Oh, that is such a great question!
If you only had to do one, choose strength training as muscle burns fat. Ideally, though, you would do both strength training and cardio. Be sure that both types of exercises are included, as well as flexibility, to ensure a well-rounded weight loss program.
My suggestion is that cardio be done 4-5 days per week, strength training 2-3 days per week, and flexibility included in your cool down after each session.
I have been using Circuit Training for a long time because it works wonders for all areas of cardio, strenght, and endurance. I timed and combined upper and lower body exercises with timed series of cardio boosts and then a short rest. While they are resting I include stretches. Other times I do more intervals with strenght series, always including the flexibility. You can get very creative with these. They are fun and effective
It is important to have a well balanced workout combining cardio and strength training. Cardio at least 5 days a week with strenght training 3 days a week.
I suggest cardio intervals which means short quick bursts increasing your speed and intensity for a short period of time. Intervals have been proven to jump start the fat burn for max. effect. Also try something new and take in a cardio class at your gym, classes can be the best way to learn exercises and get motivated.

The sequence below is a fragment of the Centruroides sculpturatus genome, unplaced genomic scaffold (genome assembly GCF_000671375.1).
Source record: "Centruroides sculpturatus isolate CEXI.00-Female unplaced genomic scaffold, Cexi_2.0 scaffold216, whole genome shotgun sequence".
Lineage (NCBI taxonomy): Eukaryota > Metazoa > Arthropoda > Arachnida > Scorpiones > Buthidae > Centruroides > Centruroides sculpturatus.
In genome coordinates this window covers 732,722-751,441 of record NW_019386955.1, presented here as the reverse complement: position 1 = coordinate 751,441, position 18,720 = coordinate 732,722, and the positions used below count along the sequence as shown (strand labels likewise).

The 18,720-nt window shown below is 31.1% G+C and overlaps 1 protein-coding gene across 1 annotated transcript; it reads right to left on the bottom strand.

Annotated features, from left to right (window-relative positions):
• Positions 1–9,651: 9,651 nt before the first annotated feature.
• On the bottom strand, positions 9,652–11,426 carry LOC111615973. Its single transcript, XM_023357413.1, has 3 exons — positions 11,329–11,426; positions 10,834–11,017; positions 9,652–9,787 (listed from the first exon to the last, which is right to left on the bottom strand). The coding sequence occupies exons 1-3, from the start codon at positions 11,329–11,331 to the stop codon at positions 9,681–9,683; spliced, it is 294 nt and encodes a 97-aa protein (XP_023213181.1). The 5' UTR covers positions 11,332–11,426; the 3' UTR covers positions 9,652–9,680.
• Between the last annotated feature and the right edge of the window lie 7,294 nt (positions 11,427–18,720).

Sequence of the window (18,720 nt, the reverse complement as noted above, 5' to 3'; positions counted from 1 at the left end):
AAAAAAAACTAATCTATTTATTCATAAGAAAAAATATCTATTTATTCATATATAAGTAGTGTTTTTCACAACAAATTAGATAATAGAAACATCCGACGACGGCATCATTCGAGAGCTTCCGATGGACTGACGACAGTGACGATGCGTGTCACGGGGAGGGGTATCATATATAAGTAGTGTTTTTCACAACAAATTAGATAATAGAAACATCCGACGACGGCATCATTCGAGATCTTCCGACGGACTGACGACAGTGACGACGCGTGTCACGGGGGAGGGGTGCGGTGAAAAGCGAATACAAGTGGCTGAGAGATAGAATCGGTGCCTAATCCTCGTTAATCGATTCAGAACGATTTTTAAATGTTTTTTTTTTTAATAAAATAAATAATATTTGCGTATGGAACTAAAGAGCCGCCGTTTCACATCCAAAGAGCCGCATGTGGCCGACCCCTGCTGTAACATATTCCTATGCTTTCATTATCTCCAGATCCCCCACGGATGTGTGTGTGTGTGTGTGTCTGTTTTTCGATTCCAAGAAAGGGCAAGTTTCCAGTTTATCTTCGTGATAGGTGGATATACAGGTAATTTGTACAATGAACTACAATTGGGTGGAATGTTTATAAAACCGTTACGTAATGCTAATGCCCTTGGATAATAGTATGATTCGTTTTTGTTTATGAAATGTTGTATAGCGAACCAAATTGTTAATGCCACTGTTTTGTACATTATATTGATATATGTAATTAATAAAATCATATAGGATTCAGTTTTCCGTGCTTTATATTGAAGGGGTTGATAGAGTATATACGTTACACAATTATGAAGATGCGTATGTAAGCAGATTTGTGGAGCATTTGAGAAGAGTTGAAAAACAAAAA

Given the choice of one OR the other this isn’t even a question. The term “Cardio” as it is understood by the general public defines a bout of continuous cardiovascular exercise. This type of exercise is probably the least effective towards fat loss. The most effective type of routine is one that tells the body to preserve muscle mass during weight loss as well as depleting glycogen to the greatest degree. This is will put the body in the best possible state to lose body fat. Such a routine would include some type of strength training and high intensity interval training in combination as in congruent training or possibly a Crossfit type circuit routine. The key is to work as hard as you can. The metabolic stress caused by this type of training will increase the “afterburn” and force the body to adapt to the stimulus. The taller the perceived obstacle the quicker the adaptation.